In Tasmania it is obvious that access of our quality water supplies to corporate industries has been a simple process. The failed Gunns pulp mill project revealed that the Lennon government was willing to both supply their water and infrastructure to the cost of the public purse.

    With Tasmanian legislation such as the ‘Projects of State of Significance’ the granting of public water to corporate interests comes with the imposition of no threat of legal action against a project as approval processing can be circumvented or fast- tracked to support construction or development.

    Meanwhile throughout Tasmania, many townships are currently subjected to poor quality water due to aging infrastructure, contaminants from agriculture, forestry and mining. Successive Tasmanian governments have failed in their duty of care by not protecting water collective catchments and permitting unbridled forestry to log, clear, burn and poison ecosystems.

    The Tasmanian Liberal government’s move to control the Tas Water body should be treated with scepticism, and may not reflect a view towards a better outcome for human water consumption in the state.

    Poor quality water as a result of vegetation clearance is a reoccurring theme, and scientific studies have claimed that to retain high quality water then a forest of near a century-old should be retained. Victoria has addressed this and Melbourne’s water catchment is now free from logging.

    In Tasmania we know what is happening in our water catchments, protecting them from contaminants is an imperative!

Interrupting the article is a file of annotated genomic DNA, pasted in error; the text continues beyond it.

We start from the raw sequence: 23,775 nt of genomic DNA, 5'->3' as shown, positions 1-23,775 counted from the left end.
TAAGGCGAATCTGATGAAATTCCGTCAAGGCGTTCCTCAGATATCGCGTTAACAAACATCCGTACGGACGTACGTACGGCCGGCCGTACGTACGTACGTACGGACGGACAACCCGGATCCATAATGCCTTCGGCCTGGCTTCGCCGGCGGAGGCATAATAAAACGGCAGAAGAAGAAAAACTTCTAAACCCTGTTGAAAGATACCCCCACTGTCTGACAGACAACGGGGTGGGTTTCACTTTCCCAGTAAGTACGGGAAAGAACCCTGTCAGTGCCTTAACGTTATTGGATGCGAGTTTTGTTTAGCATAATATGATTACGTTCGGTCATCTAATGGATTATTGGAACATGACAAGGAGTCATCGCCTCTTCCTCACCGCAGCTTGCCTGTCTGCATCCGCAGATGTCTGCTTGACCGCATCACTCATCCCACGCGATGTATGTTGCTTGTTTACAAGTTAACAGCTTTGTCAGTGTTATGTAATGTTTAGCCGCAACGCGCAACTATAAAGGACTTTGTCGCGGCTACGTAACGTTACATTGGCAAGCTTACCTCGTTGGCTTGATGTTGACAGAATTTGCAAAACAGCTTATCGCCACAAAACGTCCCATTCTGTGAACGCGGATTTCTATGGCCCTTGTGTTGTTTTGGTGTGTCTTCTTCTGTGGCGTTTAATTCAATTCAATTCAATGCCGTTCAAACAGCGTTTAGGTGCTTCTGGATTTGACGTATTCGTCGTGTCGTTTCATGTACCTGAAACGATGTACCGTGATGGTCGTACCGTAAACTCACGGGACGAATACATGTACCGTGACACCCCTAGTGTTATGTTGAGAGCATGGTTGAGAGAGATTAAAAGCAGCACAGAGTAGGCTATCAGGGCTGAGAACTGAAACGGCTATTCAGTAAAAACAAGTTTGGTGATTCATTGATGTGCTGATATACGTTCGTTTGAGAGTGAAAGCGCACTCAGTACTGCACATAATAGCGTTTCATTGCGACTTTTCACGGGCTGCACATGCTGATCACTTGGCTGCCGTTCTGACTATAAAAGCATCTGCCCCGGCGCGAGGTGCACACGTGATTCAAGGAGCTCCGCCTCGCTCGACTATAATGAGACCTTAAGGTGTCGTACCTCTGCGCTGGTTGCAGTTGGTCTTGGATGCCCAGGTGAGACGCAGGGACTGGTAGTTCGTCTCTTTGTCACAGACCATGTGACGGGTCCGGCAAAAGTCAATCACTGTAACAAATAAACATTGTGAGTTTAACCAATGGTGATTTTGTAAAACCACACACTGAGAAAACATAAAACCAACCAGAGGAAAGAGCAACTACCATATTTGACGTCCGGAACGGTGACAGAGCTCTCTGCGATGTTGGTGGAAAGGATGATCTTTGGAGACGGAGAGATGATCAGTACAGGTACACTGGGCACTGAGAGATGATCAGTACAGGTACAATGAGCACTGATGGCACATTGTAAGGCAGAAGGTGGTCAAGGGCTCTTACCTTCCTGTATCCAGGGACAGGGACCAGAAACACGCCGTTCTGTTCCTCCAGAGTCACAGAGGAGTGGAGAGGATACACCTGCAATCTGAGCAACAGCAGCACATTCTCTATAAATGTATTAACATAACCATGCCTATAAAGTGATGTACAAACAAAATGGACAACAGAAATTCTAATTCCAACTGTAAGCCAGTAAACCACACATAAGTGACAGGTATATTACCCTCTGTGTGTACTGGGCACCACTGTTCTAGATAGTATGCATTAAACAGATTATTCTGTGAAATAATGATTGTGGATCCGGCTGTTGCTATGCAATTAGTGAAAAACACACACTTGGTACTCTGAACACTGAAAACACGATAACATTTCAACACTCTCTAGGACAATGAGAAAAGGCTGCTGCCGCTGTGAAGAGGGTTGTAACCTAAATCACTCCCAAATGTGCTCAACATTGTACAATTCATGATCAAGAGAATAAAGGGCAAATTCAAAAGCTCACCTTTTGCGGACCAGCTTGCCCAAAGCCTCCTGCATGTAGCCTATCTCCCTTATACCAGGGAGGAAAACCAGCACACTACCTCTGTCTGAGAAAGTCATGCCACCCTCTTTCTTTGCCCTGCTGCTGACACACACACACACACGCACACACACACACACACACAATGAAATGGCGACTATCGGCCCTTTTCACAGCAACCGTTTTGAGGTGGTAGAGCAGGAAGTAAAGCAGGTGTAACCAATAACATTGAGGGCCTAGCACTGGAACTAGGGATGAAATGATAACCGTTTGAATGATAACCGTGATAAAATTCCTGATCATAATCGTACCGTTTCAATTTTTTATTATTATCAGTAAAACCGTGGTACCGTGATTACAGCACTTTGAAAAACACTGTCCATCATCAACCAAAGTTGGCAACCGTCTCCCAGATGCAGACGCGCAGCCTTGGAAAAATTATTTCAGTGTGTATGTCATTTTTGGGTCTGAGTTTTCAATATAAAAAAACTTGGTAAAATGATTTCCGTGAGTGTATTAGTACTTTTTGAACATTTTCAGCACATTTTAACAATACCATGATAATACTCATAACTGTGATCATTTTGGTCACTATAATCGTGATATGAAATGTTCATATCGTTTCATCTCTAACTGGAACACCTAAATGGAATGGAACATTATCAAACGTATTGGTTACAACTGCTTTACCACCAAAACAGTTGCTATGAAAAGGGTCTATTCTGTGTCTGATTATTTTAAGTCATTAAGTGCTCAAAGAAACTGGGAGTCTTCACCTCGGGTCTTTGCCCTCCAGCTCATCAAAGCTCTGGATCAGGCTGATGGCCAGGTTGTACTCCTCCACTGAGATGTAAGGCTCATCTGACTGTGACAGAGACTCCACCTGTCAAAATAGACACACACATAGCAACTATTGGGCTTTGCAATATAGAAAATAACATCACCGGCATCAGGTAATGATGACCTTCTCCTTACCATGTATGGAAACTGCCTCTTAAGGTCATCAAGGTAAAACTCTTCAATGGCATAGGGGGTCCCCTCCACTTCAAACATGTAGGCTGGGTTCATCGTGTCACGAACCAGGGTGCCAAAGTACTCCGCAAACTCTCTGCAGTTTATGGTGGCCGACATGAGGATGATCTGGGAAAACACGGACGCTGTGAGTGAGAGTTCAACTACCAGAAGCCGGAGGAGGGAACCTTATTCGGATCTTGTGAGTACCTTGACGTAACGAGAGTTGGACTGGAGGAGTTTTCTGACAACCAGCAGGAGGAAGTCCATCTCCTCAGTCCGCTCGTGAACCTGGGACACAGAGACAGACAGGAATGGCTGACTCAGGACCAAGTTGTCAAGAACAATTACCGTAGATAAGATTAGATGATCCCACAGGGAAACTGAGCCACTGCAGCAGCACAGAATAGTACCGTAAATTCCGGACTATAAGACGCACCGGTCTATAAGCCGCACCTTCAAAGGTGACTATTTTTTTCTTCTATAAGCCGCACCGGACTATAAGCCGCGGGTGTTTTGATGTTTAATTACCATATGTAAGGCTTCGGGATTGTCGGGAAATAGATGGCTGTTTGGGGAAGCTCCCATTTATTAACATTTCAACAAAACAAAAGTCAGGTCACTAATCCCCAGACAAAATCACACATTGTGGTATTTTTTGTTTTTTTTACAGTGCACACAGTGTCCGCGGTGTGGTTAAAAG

4. john hayward

    February 28, 2017 at 7:37 pm

    O’Brien, #12. Tas has a fail-safe system for its officials. Even if there were unambiguous laws compelling them to enforce certain obligations to the public, there are no agencies which could be counted on to enforce them.

    I thought I had a legal killer-blow some years ago, only to have the application sat on until it was out of time, and then answered with a claim it was the responsibility of a department which had no legal responsibility for it, and was unaware of its existence.

    John Hayward

  5. Russell

    February 28, 2017 at 7:31 pm

    Don’t just worry about the water you drink. 25% of all fish you buy are contaminated by toxic micro-beads.

    How the hell were these things ever allowed to be sold in shampoos etc to be washed into the rivers, streams and oceans to be ingested by fish and shellfish and then end up on our dinner plates?

    Do any governments possess a functioning brain between them?

    Modern-day humans have a suicidal wish driven by capitalistic short-term greed.

    First we pollute every square millimetre of our planet until we are annihilated by capitalist poisons, then we look to expand the pollution to the universe!

    Re #12
    Why does it need to be written? Humans are around 65% water, so try living without it.

  6. Richard Griggs

    February 26, 2017 at 10:49 pm

    #12 O’Brien, my comment was that access to an environment free from pollution should be a basic human right in Tasmania. In 2007 the Tasmanian Law Reform Institute recommend our state needs a Human Rights Act and that it should include this particular right. In this article I argue that would extend to drinkable water. In terms of who would enforce it, the model proposed by the Law Reform Institute would give a Human Rights Commissioner the power to investigate but ultimately it would require a citizen to use the Human Rights Act and enforce their rights.

  7. Pete Godfrey

    February 26, 2017 at 5:27 pm

    #12 O’Brien, it must be written somewhere, check the back of the coaster your tea cup sits on, or a coaster at the pub. I am sure you will find it.
    Really clean water should be a right for all beings, since when do we have the right to go around stuffing up the biosphere so that other forms of life cannot live here.